Ocean Acidification and its Effects on
Marine Butterflies and Coral Reefs
For millions of years, Earth's oceans have maintained a relatively stable acidity level. Research shows that a recent and rapid drop in surface pH that could have devastating global consequences through the unbalance the ocean’s acidity.
Since the beginning of the industrial revolution in the early 1800s, fossil fuel-powered machines have created a burst of industry and machines. The consequence of this industrial revolution has been the emission of tons of carbon dioxide (CO2) and other greenhouse gases into Earth's atmosphere. The rapid growth in the use of fossil fuels as a source of energy has increased the amount of global carbon dioxide emissions. Oceans absorbing carbon dioxide from the atmosphere cause Ocean acidification. Scientists now know that the oceans have absorbed CO2 over time. This has benefited us by slowing the climate change. Nevertheless, new researches have found that the introduction of massive amounts of CO2 into the seas is altering water chemistry and affecting many marine organisms.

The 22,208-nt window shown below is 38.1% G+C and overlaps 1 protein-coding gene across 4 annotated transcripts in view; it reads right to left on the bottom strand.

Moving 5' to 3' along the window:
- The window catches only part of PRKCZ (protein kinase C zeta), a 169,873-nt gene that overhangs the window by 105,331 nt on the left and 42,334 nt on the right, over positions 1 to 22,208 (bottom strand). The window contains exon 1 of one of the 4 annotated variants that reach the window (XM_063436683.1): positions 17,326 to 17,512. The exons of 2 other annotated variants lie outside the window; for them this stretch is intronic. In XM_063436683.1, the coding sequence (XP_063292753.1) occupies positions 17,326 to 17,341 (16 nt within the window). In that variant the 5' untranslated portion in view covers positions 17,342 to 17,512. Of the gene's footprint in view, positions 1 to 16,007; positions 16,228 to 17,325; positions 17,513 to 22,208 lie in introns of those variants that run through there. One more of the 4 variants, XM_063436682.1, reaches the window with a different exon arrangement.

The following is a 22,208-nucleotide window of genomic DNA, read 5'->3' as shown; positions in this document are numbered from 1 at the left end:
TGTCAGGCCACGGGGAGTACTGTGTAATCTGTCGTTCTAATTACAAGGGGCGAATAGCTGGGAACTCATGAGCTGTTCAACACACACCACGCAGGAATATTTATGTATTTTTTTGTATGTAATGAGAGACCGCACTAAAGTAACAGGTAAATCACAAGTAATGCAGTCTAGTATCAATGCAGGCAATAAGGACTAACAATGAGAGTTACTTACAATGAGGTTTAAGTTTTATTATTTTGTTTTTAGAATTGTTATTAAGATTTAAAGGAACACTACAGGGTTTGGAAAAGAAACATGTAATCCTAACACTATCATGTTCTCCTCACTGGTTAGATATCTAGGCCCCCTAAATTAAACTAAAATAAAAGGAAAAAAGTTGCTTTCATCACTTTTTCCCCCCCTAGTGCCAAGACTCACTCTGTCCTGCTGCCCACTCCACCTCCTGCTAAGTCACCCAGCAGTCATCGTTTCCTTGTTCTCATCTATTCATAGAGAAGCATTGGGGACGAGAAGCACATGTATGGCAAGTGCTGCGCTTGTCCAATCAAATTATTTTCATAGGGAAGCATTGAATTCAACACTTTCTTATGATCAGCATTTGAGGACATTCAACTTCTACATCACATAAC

For corals to grow in a healthy manner they require appropriate amounts of aragonite saturation, which will decrease globally due to ocean acidification. With today’s carbon dioxide concentrations, waters with less than adequate aragonite saturation surrounds about 60 percent of coral reefs, and if carbon dioxide concentrations increase more than 90 percent of coral reefs will be surrounded by such waters. Tropical coral reefs are constantly engaging in a battle to grow. This process is known as Bioerosion. Even the healthiest reefs are constantly trying to grow faster than they are being eroded. Coral reefs not only grow slower but are also less robust as produced skeletons are weaker. Consequently, coral reefs in higher acidic conditions may not be able to overcome the typical amount of destruction and may start to shrink. Millions of marine species depend on coral reefs...
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